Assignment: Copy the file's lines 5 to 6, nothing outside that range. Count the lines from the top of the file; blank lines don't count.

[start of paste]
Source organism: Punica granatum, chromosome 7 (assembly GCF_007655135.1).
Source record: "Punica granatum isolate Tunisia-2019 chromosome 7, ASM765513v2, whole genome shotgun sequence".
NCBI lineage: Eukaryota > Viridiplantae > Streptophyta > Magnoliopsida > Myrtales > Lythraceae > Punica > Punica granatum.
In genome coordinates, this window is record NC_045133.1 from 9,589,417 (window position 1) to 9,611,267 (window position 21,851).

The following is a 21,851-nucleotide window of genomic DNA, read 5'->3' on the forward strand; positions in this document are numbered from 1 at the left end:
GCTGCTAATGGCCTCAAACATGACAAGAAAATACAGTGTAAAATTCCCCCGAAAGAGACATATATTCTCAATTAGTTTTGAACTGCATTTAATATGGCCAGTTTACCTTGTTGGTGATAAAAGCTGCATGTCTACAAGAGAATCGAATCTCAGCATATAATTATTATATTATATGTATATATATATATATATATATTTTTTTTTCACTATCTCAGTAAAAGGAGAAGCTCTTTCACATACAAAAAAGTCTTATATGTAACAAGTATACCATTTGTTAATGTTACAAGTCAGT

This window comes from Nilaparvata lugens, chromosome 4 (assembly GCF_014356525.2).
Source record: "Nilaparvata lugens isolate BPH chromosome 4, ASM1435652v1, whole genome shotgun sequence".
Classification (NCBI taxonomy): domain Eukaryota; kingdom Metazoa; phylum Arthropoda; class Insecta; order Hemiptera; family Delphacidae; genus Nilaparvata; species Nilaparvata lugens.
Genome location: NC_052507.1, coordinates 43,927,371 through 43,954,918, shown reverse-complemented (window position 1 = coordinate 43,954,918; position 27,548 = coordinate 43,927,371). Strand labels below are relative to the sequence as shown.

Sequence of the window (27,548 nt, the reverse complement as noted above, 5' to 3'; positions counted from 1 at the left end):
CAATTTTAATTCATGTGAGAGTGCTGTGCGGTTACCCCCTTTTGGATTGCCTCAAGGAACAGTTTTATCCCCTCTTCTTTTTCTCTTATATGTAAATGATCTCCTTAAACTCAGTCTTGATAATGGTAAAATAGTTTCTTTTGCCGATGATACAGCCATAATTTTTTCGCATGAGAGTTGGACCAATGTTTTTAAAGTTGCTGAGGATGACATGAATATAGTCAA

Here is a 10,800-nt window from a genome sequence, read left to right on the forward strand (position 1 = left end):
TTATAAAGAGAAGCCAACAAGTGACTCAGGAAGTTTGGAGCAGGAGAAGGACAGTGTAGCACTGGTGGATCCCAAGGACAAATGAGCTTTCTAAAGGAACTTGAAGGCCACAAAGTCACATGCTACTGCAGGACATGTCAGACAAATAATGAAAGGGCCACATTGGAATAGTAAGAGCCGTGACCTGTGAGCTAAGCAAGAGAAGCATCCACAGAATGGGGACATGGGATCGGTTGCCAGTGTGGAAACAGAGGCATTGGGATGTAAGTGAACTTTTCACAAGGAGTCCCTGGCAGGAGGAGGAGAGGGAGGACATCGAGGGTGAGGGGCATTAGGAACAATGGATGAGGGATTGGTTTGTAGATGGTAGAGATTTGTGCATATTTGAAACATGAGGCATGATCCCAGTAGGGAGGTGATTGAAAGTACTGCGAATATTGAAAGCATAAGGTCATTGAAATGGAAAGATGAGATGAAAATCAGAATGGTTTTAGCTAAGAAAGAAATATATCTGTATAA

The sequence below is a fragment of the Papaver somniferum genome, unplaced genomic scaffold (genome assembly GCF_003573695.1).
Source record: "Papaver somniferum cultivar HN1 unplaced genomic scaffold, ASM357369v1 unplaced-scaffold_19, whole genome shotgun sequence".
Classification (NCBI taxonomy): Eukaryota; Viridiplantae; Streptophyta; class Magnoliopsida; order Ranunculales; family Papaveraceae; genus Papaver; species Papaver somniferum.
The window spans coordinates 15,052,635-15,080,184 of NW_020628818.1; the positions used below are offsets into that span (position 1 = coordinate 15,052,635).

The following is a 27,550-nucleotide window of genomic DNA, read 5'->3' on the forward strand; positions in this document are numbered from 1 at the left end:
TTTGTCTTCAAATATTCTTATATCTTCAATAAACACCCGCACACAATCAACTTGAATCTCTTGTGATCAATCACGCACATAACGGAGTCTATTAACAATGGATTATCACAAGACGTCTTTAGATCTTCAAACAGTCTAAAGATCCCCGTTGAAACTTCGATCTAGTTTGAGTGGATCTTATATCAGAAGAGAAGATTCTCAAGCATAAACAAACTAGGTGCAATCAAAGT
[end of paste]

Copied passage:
The following is a 21,851-nucleotide window of genomic DNA, read 5'->3' on the forward strand; positions in this document are numbered from 1 at the left end:
GCTGCTAATGGCCTCAAACATGACAAGAAAATACAGTGTAAAATTCCCCCGAAAGAGACATATATTCTCAATTAGTTTTGAACTGCATTTAATATGGCCAGTTTACCTTGTTGGTGATAAAAGCTGCATGTCTACAAGAGAATCGAATCTCAGCATATAATTATTATATTATATGTATATATATATATATATATATTTTTTTTTCACTATCTCAGTAAAAGGAGAAGCTCTTTCACATACAAAAAAGTCTTATATGTAACAAGTATACCATTTGTTAATGTTACAAGTCAGT